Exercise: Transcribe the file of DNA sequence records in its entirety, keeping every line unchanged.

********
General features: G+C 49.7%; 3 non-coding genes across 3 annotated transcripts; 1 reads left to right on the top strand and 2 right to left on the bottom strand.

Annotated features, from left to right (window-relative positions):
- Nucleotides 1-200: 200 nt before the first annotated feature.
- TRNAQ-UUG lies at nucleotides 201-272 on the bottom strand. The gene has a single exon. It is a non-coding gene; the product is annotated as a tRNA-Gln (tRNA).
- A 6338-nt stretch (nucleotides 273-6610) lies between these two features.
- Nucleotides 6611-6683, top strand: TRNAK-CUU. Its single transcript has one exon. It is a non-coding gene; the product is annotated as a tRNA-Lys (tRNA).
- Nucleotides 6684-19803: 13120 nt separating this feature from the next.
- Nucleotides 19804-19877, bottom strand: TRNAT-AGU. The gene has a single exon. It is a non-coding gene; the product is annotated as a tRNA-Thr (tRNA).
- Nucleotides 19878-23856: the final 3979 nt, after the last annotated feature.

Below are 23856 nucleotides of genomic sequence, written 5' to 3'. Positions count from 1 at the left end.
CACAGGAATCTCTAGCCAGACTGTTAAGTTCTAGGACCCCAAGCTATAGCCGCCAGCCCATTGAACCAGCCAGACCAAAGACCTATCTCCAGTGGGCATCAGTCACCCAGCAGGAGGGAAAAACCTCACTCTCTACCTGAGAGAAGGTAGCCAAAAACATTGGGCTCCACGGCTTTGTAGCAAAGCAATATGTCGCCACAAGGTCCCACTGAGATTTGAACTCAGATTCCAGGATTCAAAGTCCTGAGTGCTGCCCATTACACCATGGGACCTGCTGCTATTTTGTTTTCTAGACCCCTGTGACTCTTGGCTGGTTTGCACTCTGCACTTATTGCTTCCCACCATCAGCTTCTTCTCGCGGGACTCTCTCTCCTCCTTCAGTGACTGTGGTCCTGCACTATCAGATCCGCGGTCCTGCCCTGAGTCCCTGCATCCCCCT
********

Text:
General features: G+C 49.7%; 3 non-coding genes across 3 annotated transcripts; 1 reads left to right on the top strand and 2 right to left on the bottom strand.

Annotated features, from left to right (window-relative positions):
- Nucleotides 1-200: 200 nt before the first annotated feature.
- TRNAQ-UUG lies at nucleotides 201-272 on the bottom strand. The gene has a single exon. It is a non-coding gene; the product is annotated as a tRNA-Gln (tRNA).
- A 6338-nt stretch (nucleotides 273-6610) lies between these two features.
- Nucleotides 6611-6683, top strand: TRNAK-CUU. Its single transcript has one exon. It is a non-coding gene; the product is annotated as a tRNA-Lys (tRNA).
- Nucleotides 6684-19803: 13120 nt separating this feature from the next.
- Nucleotides 19804-19877, bottom strand: TRNAT-AGU. The gene has a single exon. It is a non-coding gene; the product is annotated as a tRNA-Thr (tRNA).
- Nucleotides 19878-23856: the final 3979 nt, after the last annotated feature.

Below are 23856 nucleotides of genomic sequence, written 5' to 3'. Positions count from 1 at the left end.
CACAGGAATCTCTAGCCAGACTGTTAAGTTCTAGGACCCCAAGCTATAGCCGCCAGCCCATTGAACCAGCCAGACCAAAGACCTATCTCCAGTGGGCATCAGTCACCCAGCAGGAGGGAAAAACCTCACTCTCTACCTGAGAGAAGGTAGCCAAAAACATTGGGCTCCACGGCTTTGTAGCAAAGCAATATGTCGCCACAAGGTCCCACTGAGATTTGAACTCAGATTCCAGGATTCAAAGTCCTGAGTGCTGCCCATTACACCATGGGACCTGCTGCTATTTTGTTTTCTAGACCCCTGTGACTCTTGGCTGGTTTGCACTCTGCACTTATTGCTTCCCACCATCAGCTTCTTCTCGCGGGACTCTCTCTCCTCCTTCAGTGACTGTGGTCCTGCACTATCAGATCCGCGGTCCTGCCCTGAGTCCCTGCATCCCCCT